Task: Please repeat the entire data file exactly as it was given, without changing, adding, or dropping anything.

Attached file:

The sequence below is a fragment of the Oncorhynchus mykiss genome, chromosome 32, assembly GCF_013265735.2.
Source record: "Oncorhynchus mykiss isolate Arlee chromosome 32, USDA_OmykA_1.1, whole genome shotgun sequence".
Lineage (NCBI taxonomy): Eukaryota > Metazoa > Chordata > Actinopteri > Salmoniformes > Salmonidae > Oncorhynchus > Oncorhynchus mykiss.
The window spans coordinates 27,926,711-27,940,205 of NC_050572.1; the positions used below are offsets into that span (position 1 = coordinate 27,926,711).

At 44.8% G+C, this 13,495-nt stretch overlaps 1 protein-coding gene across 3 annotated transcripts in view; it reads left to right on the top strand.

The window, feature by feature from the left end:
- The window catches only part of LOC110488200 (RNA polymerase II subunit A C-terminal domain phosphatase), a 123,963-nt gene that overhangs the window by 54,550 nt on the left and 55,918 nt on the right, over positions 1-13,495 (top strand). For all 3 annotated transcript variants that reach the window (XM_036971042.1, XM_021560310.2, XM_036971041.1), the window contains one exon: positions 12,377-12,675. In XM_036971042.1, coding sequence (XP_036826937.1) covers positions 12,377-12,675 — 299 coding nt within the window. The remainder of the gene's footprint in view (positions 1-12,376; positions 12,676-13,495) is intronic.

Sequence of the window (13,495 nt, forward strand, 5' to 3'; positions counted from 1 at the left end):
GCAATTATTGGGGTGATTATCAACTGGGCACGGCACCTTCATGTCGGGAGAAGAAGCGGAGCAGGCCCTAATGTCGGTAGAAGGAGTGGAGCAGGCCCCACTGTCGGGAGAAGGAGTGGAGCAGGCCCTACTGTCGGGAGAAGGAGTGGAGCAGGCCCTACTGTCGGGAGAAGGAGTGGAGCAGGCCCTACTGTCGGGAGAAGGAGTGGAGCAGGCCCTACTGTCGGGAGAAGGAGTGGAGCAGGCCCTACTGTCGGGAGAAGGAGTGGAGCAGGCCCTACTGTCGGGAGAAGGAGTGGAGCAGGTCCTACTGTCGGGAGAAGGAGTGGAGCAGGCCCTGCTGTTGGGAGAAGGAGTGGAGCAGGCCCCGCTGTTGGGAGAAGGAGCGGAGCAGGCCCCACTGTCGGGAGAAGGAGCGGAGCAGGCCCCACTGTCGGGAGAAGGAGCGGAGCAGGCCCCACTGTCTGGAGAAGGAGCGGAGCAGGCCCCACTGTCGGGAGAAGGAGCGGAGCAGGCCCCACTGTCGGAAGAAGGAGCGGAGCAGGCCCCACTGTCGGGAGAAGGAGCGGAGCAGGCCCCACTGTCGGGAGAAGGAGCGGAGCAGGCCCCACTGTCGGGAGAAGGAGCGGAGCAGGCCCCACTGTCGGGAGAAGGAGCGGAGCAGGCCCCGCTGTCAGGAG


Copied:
The sequence below is a fragment of the Oncorhynchus mykiss genome, chromosome 32, assembly GCF_013265735.2.
Source record: "Oncorhynchus mykiss isolate Arlee chromosome 32, USDA_OmykA_1.1, whole genome shotgun sequence".
Lineage (NCBI taxonomy): Eukaryota > Metazoa > Chordata > Actinopteri > Salmoniformes > Salmonidae > Oncorhynchus > Oncorhynchus mykiss.
The window spans coordinates 27,926,711-27,940,205 of NC_050572.1; the positions used below are offsets into that span (position 1 = coordinate 27,926,711).

At 44.8% G+C, this 13,495-nt stretch overlaps 1 protein-coding gene across 3 annotated transcripts in view; it reads left to right on the top strand.

The window, feature by feature from the left end:
- The window catches only part of LOC110488200 (RNA polymerase II subunit A C-terminal domain phosphatase), a 123,963-nt gene that overhangs the window by 54,550 nt on the left and 55,918 nt on the right, over positions 1-13,495 (top strand). For all 3 annotated transcript variants that reach the window (XM_036971042.1, XM_021560310.2, XM_036971041.1), the window contains one exon: positions 12,377-12,675. In XM_036971042.1, coding sequence (XP_036826937.1) covers positions 12,377-12,675 — 299 coding nt within the window. The remainder of the gene's footprint in view (positions 1-12,376; positions 12,676-13,495) is intronic.

Sequence of the window (13,495 nt, forward strand, 5' to 3'; positions counted from 1 at the left end):
GCAATTATTGGGGTGATTATCAACTGGGCACGGCACCTTCATGTCGGGAGAAGAAGCGGAGCAGGCCCTAATGTCGGTAGAAGGAGTGGAGCAGGCCCCACTGTCGGGAGAAGGAGTGGAGCAGGCCCTACTGTCGGGAGAAGGAGTGGAGCAGGCCCTACTGTCGGGAGAAGGAGTGGAGCAGGCCCTACTGTCGGGAGAAGGAGTGGAGCAGGCCCTACTGTCGGGAGAAGGAGTGGAGCAGGCCCTACTGTCGGGAGAAGGAGTGGAGCAGGCCCTACTGTCGGGAGAAGGAGTGGAGCAGGTCCTACTGTCGGGAGAAGGAGTGGAGCAGGCCCTGCTGTTGGGAGAAGGAGTGGAGCAGGCCCCGCTGTTGGGAGAAGGAGCGGAGCAGGCCCCACTGTCGGGAGAAGGAGCGGAGCAGGCCCCACTGTCGGGAGAAGGAGCGGAGCAGGCCCCACTGTCTGGAGAAGGAGCGGAGCAGGCCCCACTGTCGGGAGAAGGAGCGGAGCAGGCCCCACTGTCGGAAGAAGGAGCGGAGCAGGCCCCACTGTCGGGAGAAGGAGCGGAGCAGGCCCCACTGTCGGGAGAAGGAGCGGAGCAGGCCCCACTGTCGGGAGAAGGAGCGGAGCAGGCCCCACTGTCGGGAGAAGGAGCGGAGCAGGCCCCGCTGTCAGGAG